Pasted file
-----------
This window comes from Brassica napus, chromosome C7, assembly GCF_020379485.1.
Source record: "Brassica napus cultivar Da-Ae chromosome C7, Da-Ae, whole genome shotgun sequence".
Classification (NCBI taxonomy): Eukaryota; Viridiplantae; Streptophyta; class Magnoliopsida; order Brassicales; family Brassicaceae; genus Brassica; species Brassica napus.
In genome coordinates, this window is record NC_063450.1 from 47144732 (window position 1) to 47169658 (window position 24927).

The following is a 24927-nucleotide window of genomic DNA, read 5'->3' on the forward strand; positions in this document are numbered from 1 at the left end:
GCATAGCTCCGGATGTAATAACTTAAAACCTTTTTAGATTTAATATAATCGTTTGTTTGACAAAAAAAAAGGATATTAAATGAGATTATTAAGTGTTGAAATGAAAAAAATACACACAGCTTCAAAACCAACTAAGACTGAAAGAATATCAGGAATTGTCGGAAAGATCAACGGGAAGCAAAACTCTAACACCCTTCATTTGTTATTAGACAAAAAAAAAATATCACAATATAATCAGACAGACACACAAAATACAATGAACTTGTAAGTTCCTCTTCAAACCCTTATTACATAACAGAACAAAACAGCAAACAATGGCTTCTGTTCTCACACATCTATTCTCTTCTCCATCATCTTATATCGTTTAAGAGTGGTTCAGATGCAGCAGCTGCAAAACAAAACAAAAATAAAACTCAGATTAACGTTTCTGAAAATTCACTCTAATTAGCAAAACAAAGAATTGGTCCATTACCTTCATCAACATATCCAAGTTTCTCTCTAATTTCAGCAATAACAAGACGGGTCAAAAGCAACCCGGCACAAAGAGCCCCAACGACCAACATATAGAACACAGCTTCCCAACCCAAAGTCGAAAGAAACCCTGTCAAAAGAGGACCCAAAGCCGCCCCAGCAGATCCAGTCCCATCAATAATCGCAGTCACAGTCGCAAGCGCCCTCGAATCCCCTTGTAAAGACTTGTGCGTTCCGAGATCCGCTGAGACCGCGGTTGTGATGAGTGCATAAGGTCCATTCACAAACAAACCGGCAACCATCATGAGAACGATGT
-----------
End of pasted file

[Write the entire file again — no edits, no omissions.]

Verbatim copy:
This window comes from Brassica napus, chromosome C7, assembly GCF_020379485.1.
Source record: "Brassica napus cultivar Da-Ae chromosome C7, Da-Ae, whole genome shotgun sequence".
Classification (NCBI taxonomy): Eukaryota; Viridiplantae; Streptophyta; class Magnoliopsida; order Brassicales; family Brassicaceae; genus Brassica; species Brassica napus.
In genome coordinates, this window is record NC_063450.1 from 47144732 (window position 1) to 47169658 (window position 24927).

The following is a 24927-nucleotide window of genomic DNA, read 5'->3' on the forward strand; positions in this document are numbered from 1 at the left end:
GCATAGCTCCGGATGTAATAACTTAAAACCTTTTTAGATTTAATATAATCGTTTGTTTGACAAAAAAAAAGGATATTAAATGAGATTATTAAGTGTTGAAATGAAAAAAATACACACAGCTTCAAAACCAACTAAGACTGAAAGAATATCAGGAATTGTCGGAAAGATCAACGGGAAGCAAAACTCTAACACCCTTCATTTGTTATTAGACAAAAAAAAAATATCACAATATAATCAGACAGACACACAAAATACAATGAACTTGTAAGTTCCTCTTCAAACCCTTATTACATAACAGAACAAAACAGCAAACAATGGCTTCTGTTCTCACACATCTATTCTCTTCTCCATCATCTTATATCGTTTAAGAGTGGTTCAGATGCAGCAGCTGCAAAACAAAACAAAAATAAAACTCAGATTAACGTTTCTGAAAATTCACTCTAATTAGCAAAACAAAGAATTGGTCCATTACCTTCATCAACATATCCAAGTTTCTCTCTAATTTCAGCAATAACAAGACGGGTCAAAAGCAACCCGGCACAAAGAGCCCCAACGACCAACATATAGAACACAGCTTCCCAACCCAAAGTCGAAAGAAACCCTGTCAAAAGAGGACCCAAAGCCGCCCCAGCAGATCCAGTCCCATCAATAATCGCAGTCACAGTCGCAAGCGCCCTCGAATCCCCTTGTAAAGACTTGTGCGTTCCGAGATCCGCTGAGACCGCGGTTGTGATGAGTGCATAAGGTCCATTCACAAACAAACCGGCAACCATCATGAGAACGATGT